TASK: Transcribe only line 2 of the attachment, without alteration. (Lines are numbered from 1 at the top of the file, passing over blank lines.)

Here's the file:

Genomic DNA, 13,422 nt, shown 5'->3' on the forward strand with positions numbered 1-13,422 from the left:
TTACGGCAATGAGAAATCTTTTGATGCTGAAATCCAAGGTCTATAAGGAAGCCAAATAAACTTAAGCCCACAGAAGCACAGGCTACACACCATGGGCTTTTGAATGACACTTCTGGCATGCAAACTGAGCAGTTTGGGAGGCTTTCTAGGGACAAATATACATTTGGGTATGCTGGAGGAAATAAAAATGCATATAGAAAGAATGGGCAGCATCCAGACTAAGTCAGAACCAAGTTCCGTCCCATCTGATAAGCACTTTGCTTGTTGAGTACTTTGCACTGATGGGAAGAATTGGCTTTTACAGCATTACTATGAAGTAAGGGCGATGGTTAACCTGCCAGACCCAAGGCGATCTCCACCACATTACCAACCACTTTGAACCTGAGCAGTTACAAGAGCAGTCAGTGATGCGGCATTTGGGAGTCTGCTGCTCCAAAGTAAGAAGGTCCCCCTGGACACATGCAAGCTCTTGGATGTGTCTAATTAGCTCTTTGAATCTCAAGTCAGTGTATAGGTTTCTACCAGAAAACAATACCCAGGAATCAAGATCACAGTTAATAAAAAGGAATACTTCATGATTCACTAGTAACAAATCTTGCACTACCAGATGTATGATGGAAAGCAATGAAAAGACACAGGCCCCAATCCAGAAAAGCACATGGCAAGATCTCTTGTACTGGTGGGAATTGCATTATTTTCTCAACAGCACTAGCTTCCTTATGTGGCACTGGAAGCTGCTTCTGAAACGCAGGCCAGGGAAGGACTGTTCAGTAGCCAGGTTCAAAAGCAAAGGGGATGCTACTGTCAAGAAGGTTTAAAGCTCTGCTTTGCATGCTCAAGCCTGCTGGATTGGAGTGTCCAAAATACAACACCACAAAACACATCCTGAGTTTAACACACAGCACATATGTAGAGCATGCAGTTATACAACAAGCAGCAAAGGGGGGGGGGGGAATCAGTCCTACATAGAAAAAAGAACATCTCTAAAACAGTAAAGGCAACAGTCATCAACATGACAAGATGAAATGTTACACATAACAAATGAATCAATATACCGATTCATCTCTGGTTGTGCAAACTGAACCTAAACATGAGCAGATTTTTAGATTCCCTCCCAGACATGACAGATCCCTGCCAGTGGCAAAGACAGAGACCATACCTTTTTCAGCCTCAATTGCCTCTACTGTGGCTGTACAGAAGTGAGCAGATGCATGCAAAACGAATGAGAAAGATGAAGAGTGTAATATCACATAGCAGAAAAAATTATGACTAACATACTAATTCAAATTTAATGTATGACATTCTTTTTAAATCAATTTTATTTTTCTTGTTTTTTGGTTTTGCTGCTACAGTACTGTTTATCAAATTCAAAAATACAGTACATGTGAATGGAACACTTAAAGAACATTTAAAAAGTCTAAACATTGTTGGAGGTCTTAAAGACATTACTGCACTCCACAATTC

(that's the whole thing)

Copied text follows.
TTACGGCAATGAGAAATCTTTTGATGCTGAAATCCAAGGTCTATAAGGAAGCCAAATAAACTTAAGCCCACAGAAGCACAGGCTACACACCATGGGCTTTTGAATGACACTTCTGGCATGCAAACTGAGCAGTTTGGGAGGCTTTCTAGGGACAAATATACATTTGGGTATGCTGGAGGAAATAAAAATGCATATAGAAAGAATGGGCAGCATCCAGACTAAGTCAGAACCAAGTTCCGTCCCATCTGATAAGCACTTTGCTTGTTGAGTACTTTGCACTGATGGGAAGAATTGGCTTTTACAGCATTACTATGAAGTAAGGGCGATGGTTAACCTGCCAGACCCAAGGCGATCTCCACCACATTACCAACCACTTTGAACCTGAGCAGTTACAAGAGCAGTCAGTGATGCGGCATTTGGGAGTCTGCTGCTCCAAAGTAAGAAGGTCCCCCTGGACACATGCAAGCTCTTGGATGTGTCTAATTAGCTCTTTGAATCTCAAGTCAGTGTATAGGTTTCTACCAGAAAACAATACCCAGGAATCAAGATCACAGTTAATAAAAAGGAATACTTCATGATTCACTAGTAACAAATCTTGCACTACCAGATGTATGATGGAAAGCAATGAAAAGACACAGGCCCCAATCCAGAAAAGCACATGGCAAGATCTCTTGTACTGGTGGGAATTGCATTATTTTCTCAACAGCACTAGCTTCCTTATGTGGCACTGGAAGCTGCTTCTGAAACGCAGGCCAGGGAAGGACTGTTCAGTAGCCAGGTTCAAAAGCAAAGGGGATGCTACTGTCAAGAAGGTTTAAAGCTCTGCTTTGCATGCTCAAGCCTGCTGGATTGGAGTGTCCAAAATACAACACCACAAAACACATCCTGAGTTTAACACACAGCACATATGTAGAGCATGCAGTTATACAACAAGCAGCAAAGGGGGGGGGGGGAATCAGTCCTACATAGAAAAAAGAACATCTCTAAAACAGTAAAGGCAACAGTCATCAACATGACAAGATGAAATGTTACACATAACAAATGAATCAATATACCGATTCATCTCTGGTTGTGCAAACTGAACCTAAACATGAGCAGATTTTTAGATTCCCTCCCAGACATGACAGATCCCTGCCAGTGGCAAAGACAGAGACCATACCTTTTTCAGCCTCAATTGCCTCTACTGTGGCTGTACAGAAGTGAGCAGATGCATGCAAAACGAATGAGAAAGATGAAGAGTGTAATATCACATAGCAGAAAAAATTATGACTAACATACTAATTCAAATTTAATGTATGACATTCTTTTTAAATCAATTTTATTTTTCTTGTTTTTTGGTTTTGCTGCTACAGTACTGTTTATCAAATTCAAAAATACAGTACATGTGAATGGAACACTTAAAGAACATTTAAAAAGTCTAAACATTGTTGGAGGTCTTAAAGACATTACTGCACTCCACAATTC